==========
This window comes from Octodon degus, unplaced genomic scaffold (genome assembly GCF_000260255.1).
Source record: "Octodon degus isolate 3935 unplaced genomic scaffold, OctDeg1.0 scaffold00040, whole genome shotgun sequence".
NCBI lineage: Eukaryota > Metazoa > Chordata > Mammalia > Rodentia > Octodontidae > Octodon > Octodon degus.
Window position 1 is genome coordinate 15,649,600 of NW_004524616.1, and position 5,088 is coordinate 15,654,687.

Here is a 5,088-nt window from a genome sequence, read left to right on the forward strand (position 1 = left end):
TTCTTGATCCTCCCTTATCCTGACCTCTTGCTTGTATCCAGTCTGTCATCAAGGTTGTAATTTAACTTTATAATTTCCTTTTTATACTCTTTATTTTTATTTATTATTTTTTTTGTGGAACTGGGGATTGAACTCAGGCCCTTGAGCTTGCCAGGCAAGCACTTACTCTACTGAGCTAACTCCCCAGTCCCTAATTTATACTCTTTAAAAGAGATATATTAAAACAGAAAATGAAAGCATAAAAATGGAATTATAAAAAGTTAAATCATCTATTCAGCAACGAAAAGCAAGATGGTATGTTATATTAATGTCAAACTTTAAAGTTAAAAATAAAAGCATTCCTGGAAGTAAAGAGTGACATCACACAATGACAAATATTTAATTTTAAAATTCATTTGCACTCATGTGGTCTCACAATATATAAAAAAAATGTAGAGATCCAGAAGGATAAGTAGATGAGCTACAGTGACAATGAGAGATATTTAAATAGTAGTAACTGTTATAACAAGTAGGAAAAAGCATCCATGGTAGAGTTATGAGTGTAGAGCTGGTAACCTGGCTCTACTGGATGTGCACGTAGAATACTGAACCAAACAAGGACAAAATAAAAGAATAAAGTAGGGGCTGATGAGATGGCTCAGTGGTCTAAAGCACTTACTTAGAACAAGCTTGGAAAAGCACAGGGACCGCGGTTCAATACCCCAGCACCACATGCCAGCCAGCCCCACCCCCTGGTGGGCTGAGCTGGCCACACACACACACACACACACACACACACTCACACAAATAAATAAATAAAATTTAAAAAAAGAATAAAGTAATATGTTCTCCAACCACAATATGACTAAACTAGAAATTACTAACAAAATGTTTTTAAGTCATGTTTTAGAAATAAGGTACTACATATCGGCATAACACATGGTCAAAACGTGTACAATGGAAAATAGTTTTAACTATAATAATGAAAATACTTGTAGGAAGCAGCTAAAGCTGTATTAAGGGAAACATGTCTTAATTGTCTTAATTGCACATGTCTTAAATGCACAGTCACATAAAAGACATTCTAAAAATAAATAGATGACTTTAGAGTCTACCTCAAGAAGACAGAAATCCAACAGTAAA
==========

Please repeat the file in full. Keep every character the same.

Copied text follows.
This window comes from Octodon degus, unplaced genomic scaffold (genome assembly GCF_000260255.1).
Source record: "Octodon degus isolate 3935 unplaced genomic scaffold, OctDeg1.0 scaffold00040, whole genome shotgun sequence".
NCBI lineage: Eukaryota > Metazoa > Chordata > Mammalia > Rodentia > Octodontidae > Octodon > Octodon degus.
Window position 1 is genome coordinate 15,649,600 of NW_004524616.1, and position 5,088 is coordinate 15,654,687.

Here is a 5,088-nt window from a genome sequence, read left to right on the forward strand (position 1 = left end):
TTCTTGATCCTCCCTTATCCTGACCTCTTGCTTGTATCCAGTCTGTCATCAAGGTTGTAATTTAACTTTATAATTTCCTTTTTATACTCTTTATTTTTATTTATTATTTTTTTTGTGGAACTGGGGATTGAACTCAGGCCCTTGAGCTTGCCAGGCAAGCACTTACTCTACTGAGCTAACTCCCCAGTCCCTAATTTATACTCTTTAAAAGAGATATATTAAAACAGAAAATGAAAGCATAAAAATGGAATTATAAAAAGTTAAATCATCTATTCAGCAACGAAAAGCAAGATGGTATGTTATATTAATGTCAAACTTTAAAGTTAAAAATAAAAGCATTCCTGGAAGTAAAGAGTGACATCACACAATGACAAATATTTAATTTTAAAATTCATTTGCACTCATGTGGTCTCACAATATATAAAAAAAATGTAGAGATCCAGAAGGATAAGTAGATGAGCTACAGTGACAATGAGAGATATTTAAATAGTAGTAACTGTTATAACAAGTAGGAAAAAGCATCCATGGTAGAGTTATGAGTGTAGAGCTGGTAACCTGGCTCTACTGGATGTGCACGTAGAATACTGAACCAAACAAGGACAAAATAAAAGAATAAAGTAGGGGCTGATGAGATGGCTCAGTGGTCTAAAGCACTTACTTAGAACAAGCTTGGAAAAGCACAGGGACCGCGGTTCAATACCCCAGCACCACATGCCAGCCAGCCCCACCCCCTGGTGGGCTGAGCTGGCCACACACACACACACACACACACACACACTCACACAAATAAATAAATAAAATTTAAAAAAAGAATAAAGTAATATGTTCTCCAACCACAATATGACTAAACTAGAAATTACTAACAAAATGTTTTTAAGTCATGTTTTAGAAATAAGGTACTACATATCGGCATAACACATGGTCAAAACGTGTACAATGGAAAATAGTTTTAACTATAATAATGAAAATACTTGTAGGAAGCAGCTAAAGCTGTATTAAGGGAAACATGTCTTAATTGTCTTAATTGCACATGTCTTAAATGCACAGTCACATAAAAGACATTCTAAAAATAAATAGATGACTTTAGAGTCTACCTCAAGAAGACAGAAATCCAACAGTAAA